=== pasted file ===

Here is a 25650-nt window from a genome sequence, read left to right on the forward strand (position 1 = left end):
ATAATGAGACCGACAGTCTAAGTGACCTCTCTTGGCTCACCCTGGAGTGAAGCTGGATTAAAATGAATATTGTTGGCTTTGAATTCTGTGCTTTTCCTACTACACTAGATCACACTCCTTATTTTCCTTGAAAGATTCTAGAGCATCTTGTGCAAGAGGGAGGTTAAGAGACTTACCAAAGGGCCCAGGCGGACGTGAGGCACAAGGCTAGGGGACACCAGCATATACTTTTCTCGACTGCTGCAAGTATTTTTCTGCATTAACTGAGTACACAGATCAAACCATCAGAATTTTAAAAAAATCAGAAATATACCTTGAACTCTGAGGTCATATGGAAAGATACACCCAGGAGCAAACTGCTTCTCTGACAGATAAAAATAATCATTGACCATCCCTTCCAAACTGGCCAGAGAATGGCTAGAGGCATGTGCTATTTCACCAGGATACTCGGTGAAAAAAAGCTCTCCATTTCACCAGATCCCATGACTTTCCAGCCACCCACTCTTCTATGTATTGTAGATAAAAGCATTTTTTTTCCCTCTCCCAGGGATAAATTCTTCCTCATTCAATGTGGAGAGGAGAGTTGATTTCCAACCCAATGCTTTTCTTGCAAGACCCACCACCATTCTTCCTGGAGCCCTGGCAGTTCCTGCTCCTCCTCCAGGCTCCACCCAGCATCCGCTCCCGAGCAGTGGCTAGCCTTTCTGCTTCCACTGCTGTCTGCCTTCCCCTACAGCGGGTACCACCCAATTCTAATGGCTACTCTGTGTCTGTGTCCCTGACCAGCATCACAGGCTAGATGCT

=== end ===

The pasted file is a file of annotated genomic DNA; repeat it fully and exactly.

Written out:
Here is a 25650-nt window from a genome sequence, read left to right on the forward strand (position 1 = left end):
ATAATGAGACCGACAGTCTAAGTGACCTCTCTTGGCTCACCCTGGAGTGAAGCTGGATTAAAATGAATATTGTTGGCTTTGAATTCTGTGCTTTTCCTACTACACTAGATCACACTCCTTATTTTCCTTGAAAGATTCTAGAGCATCTTGTGCAAGAGGGAGGTTAAGAGACTTACCAAAGGGCCCAGGCGGACGTGAGGCACAAGGCTAGGGGACACCAGCATATACTTTTCTCGACTGCTGCAAGTATTTTTCTGCATTAACTGAGTACACAGATCAAACCATCAGAATTTTAAAAAAATCAGAAATATACCTTGAACTCTGAGGTCATATGGAAAGATACACCCAGGAGCAAACTGCTTCTCTGACAGATAAAAATAATCATTGACCATCCCTTCCAAACTGGCCAGAGAATGGCTAGAGGCATGTGCTATTTCACCAGGATACTCGGTGAAAAAAAGCTCTCCATTTCACCAGATCCCATGACTTTCCAGCCACCCACTCTTCTATGTATTGTAGATAAAAGCATTTTTTTTCCCTCTCCCAGGGATAAATTCTTCCTCATTCAATGTGGAGAGGAGAGTTGATTTCCAACCCAATGCTTTTCTTGCAAGACCCACCACCATTCTTCCTGGAGCCCTGGCAGTTCCTGCTCCTCCTCCAGGCTCCACCCAGCATCCGCTCCCGAGCAGTGGCTAGCCTTTCTGCTTCCACTGCTGTCTGCCTTCCCCTACAGCGGGTACCACCCAATTCTAATGGCTACTCTGTGTCTGTGTCCCTGACCAGCATCACAGGCTAGATGCT